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Resistance Training on Physical Performance in Disabled Older Female Cardiac Patients


Medicine & Science in Sports & Exercise: August 2003 - Volume 35 - Issue 8 - p 1265-1270
doi: 10.1249/01.MSS.0000079044.21828.0E
CLINICAL SCIENCES: Clinical Investigations

ADES, P. A., P. D. SAVAGE, M. E. CRESS, M. BROCHU, N. M. LEE, and E. T. POEHLMAN. Resistance Training on Physical Performance in Disabled Older Female Cardiac Patients. Med. Sci. Sports Exerc., Vol. 35, No. 8, pp. 1265–1270, 2003.

Purpose We evaluated the value of resistance training on measures of physical performance in disabled older women with coronary heart disease (CHD).

Methods The study intervention consisted of a 6-month program of resistance training in a randomized controlled trial format. Training intensity was at 80% of the single-repetition maximal lift. Control patients performed light yoga and breathing exercises. Study participants included 42 women with CHD, all ≥ 65 yr of age and community dwelling. Subjects were screened by questionnaire to have low self-reported physical function. The primary study measurements related to the performance of 16 household activities of the Continuous Scale Physical Functional Performance test (CSPFP). These ranged from dressing, to kitchen and cleaning activities, to carrying groceries and walking onto a bus with luggage, and a 6-min walk. Activities were measured in time to complete a task, weight carried during a task, or distance walked. Other measures included body composition, measures of aerobic fitness and strength, and questionnaire-based measures of physical function and depression score.

Results Study groups were similar at baseline by age, aerobic capacity, strength, body composition, and in performing the CSPFP. After conditioning, 13 of 16 measured activities were performed more rapidly, or with increased weight carried, compared with the control group (all P < 0.05). Maximal power for activities that involved weight-bearing over a distance, increased by 40% (P < 0.05).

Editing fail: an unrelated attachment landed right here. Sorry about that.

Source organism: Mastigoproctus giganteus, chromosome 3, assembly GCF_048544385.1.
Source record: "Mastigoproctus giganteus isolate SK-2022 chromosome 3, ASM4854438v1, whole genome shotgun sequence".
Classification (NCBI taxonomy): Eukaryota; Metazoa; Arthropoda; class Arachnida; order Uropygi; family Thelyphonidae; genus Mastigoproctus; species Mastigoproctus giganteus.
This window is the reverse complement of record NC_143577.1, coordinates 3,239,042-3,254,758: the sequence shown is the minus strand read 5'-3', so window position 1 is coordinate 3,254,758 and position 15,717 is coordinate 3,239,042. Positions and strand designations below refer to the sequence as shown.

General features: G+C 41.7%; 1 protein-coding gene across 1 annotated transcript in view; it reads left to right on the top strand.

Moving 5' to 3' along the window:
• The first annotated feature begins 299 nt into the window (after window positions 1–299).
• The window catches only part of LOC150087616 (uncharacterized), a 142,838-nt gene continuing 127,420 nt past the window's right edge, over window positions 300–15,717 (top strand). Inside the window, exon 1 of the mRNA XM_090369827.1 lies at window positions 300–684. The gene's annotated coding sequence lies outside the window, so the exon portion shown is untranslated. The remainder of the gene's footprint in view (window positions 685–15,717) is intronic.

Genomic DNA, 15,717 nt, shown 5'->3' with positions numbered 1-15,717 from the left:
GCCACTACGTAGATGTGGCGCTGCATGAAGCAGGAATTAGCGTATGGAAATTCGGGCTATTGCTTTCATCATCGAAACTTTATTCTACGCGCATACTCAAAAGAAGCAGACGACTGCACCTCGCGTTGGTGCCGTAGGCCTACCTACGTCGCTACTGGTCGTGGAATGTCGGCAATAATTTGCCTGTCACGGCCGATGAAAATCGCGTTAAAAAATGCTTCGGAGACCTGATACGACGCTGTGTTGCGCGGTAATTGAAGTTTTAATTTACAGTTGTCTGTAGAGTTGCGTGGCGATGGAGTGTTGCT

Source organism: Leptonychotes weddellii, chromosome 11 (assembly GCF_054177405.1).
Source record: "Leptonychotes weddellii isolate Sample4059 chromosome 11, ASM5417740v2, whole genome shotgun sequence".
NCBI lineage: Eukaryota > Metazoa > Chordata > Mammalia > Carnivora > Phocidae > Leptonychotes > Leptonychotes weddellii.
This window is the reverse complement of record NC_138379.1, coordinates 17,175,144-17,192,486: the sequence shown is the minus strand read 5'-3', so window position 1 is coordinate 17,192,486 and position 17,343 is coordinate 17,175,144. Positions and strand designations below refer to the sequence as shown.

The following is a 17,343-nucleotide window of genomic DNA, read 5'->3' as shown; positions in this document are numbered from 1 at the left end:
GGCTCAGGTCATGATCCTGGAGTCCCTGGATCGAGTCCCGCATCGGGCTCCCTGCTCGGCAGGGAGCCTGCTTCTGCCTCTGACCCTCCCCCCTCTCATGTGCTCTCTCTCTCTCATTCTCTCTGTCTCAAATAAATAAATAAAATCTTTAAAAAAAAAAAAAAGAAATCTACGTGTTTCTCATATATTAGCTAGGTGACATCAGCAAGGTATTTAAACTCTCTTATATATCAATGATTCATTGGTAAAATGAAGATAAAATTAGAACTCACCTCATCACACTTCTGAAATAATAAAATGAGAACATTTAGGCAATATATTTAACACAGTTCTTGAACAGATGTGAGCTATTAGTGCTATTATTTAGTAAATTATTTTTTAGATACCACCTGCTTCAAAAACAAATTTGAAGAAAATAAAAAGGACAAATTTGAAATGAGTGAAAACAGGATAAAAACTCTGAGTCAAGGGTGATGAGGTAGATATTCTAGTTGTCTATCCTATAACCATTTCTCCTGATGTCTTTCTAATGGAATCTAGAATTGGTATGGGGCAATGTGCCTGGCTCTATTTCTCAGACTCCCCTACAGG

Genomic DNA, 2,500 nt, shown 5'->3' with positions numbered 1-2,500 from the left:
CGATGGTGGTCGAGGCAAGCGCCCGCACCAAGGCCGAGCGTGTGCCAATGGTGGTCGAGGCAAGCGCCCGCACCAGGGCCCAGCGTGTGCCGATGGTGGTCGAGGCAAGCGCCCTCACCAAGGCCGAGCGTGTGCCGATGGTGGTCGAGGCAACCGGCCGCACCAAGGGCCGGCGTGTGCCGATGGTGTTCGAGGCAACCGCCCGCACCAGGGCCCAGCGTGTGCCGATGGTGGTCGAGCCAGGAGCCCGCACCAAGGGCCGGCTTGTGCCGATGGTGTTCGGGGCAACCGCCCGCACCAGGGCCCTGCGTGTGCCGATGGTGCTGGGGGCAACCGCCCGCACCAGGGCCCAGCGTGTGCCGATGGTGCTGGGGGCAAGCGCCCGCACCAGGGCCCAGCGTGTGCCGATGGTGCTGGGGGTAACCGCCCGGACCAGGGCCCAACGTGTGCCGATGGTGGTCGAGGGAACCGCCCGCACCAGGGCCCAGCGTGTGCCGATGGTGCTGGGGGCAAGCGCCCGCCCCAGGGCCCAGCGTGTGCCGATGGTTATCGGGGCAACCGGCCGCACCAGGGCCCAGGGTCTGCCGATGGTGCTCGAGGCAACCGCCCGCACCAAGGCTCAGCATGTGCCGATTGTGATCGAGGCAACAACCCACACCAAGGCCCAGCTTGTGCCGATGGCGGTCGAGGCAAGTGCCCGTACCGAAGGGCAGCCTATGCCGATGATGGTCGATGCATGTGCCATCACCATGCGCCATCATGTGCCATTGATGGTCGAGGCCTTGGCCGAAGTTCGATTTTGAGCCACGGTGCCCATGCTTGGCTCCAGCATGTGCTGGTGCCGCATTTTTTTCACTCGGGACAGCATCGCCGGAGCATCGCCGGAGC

Conclusions Disabled older women with CHD who participate in an intense resistance-training program improve physical capacity over a wide range of household physical activities. Benefits extend beyond strength-related activities, as endurance, balance, coordination, and flexibility all improved. Strength training should be considered an important component in the rehabilitation of older women with CHD.

1Division of Cardiology, University of Vermont College of Medicine, Burlington, VT;

2Department of Exercise Science and Gerontology, University of Georgia, Athens, GA; and

3Department of Kinesiology and

4Department of Nutrition, University of Montreal, Montreal, CANADA

Address for correspondence: Philip A. Ades, M.D., McClure 1, Cardiology, Fletcher-Allen Health Care, Burlington, VT 05401; E-mail: Philip.Ades@

Submitted for publication December 2002.

Accepted for publication April 2003.

©2003The American College of Sports Medicine